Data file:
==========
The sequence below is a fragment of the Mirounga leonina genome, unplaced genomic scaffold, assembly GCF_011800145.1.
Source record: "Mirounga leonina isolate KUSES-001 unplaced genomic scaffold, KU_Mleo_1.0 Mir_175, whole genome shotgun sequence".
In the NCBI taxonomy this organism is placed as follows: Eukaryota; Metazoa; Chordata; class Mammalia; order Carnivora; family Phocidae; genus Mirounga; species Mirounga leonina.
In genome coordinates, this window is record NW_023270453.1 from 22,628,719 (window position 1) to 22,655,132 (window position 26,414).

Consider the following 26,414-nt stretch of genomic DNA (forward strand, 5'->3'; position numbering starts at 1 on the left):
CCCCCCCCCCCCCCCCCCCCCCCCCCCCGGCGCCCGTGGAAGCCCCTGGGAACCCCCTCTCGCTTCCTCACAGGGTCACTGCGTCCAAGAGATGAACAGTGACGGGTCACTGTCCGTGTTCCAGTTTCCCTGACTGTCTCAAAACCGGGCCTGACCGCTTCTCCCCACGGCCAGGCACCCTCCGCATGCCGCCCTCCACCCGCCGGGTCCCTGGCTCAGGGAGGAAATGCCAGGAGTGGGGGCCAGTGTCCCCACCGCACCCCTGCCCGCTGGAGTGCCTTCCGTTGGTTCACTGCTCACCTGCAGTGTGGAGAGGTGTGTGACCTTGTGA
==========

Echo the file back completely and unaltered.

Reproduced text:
The sequence below is a fragment of the Mirounga leonina genome, unplaced genomic scaffold, assembly GCF_011800145.1.
Source record: "Mirounga leonina isolate KUSES-001 unplaced genomic scaffold, KU_Mleo_1.0 Mir_175, whole genome shotgun sequence".
In the NCBI taxonomy this organism is placed as follows: Eukaryota; Metazoa; Chordata; class Mammalia; order Carnivora; family Phocidae; genus Mirounga; species Mirounga leonina.
In genome coordinates, this window is record NW_023270453.1 from 22,628,719 (window position 1) to 22,655,132 (window position 26,414).

Consider the following 26,414-nt stretch of genomic DNA (forward strand, 5'->3'; position numbering starts at 1 on the left):
CCCCCCCCCCCCCCCCCCCCCCCCCCCCGGCGCCCGTGGAAGCCCCTGGGAACCCCCTCTCGCTTCCTCACAGGGTCACTGCGTCCAAGAGATGAACAGTGACGGGTCACTGTCCGTGTTCCAGTTTCCCTGACTGTCTCAAAACCGGGCCTGACCGCTTCTCCCCACGGCCAGGCACCCTCCGCATGCCGCCCTCCACCCGCCGGGTCCCTGGCTCAGGGAGGAAATGCCAGGAGTGGGGGCCAGTGTCCCCACCGCACCCCTGCCCGCTGGAGTGCCTTCCGTTGGTTCACTGCTCACCTGCAGTGTGGAGAGGTGTGTGACCTTGTGA